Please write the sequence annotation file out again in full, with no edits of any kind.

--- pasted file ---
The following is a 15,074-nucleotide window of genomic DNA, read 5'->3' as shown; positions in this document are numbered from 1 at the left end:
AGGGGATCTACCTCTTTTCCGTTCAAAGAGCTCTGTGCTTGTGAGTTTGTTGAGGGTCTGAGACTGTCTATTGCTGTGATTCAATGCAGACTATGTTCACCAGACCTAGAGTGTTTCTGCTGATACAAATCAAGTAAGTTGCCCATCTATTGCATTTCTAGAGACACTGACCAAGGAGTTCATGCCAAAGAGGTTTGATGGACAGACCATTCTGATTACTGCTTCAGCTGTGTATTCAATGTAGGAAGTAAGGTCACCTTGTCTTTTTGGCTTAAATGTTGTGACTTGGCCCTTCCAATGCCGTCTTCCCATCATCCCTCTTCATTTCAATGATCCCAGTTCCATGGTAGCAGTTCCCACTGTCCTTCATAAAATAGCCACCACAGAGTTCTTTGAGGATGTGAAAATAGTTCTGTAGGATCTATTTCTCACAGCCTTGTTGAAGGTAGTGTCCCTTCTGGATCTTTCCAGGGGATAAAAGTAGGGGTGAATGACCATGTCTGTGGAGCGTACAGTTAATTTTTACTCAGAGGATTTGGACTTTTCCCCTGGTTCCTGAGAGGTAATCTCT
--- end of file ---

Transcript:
The following is a 15,074-nucleotide window of genomic DNA, read 5'->3' as shown; positions in this document are numbered from 1 at the left end:
AGGGGATCTACCTCTTTTCCGTTCAAAGAGCTCTGTGCTTGTGAGTTTGTTGAGGGTCTGAGACTGTCTATTGCTGTGATTCAATGCAGACTATGTTCACCAGACCTAGAGTGTTTCTGCTGATACAAATCAAGTAAGTTGCCCATCTATTGCATTTCTAGAGACACTGACCAAGGAGTTCATGCCAAAGAGGTTTGATGGACAGACCATTCTGATTACTGCTTCAGCTGTGTATTCAATGTAGGAAGTAAGGTCACCTTGTCTTTTTGGCTTAAATGTTGTGACTTGGCCCTTCCAATGCCGTCTTCCCATCATCCCTCTTCATTTCAATGATCCCAGTTCCATGGTAGCAGTTCCCACTGTCCTTCATAAAATAGCCACCACAGAGTTCTTTGAGGATGTGAAAATAGTTCTGTAGGATCTATTTCTCACAGCCTTGTTGAAGGTAGTGTCCCTTCTGGATCTTTCCAGGGGATAAAAGTAGGGGTGAATGACCATGTCTGTGGAGCGTACAGTTAATTTTTACTCAGAGGATTTGGACTTTTCCCCTGGTTCCTGAGAGGTAATCTCT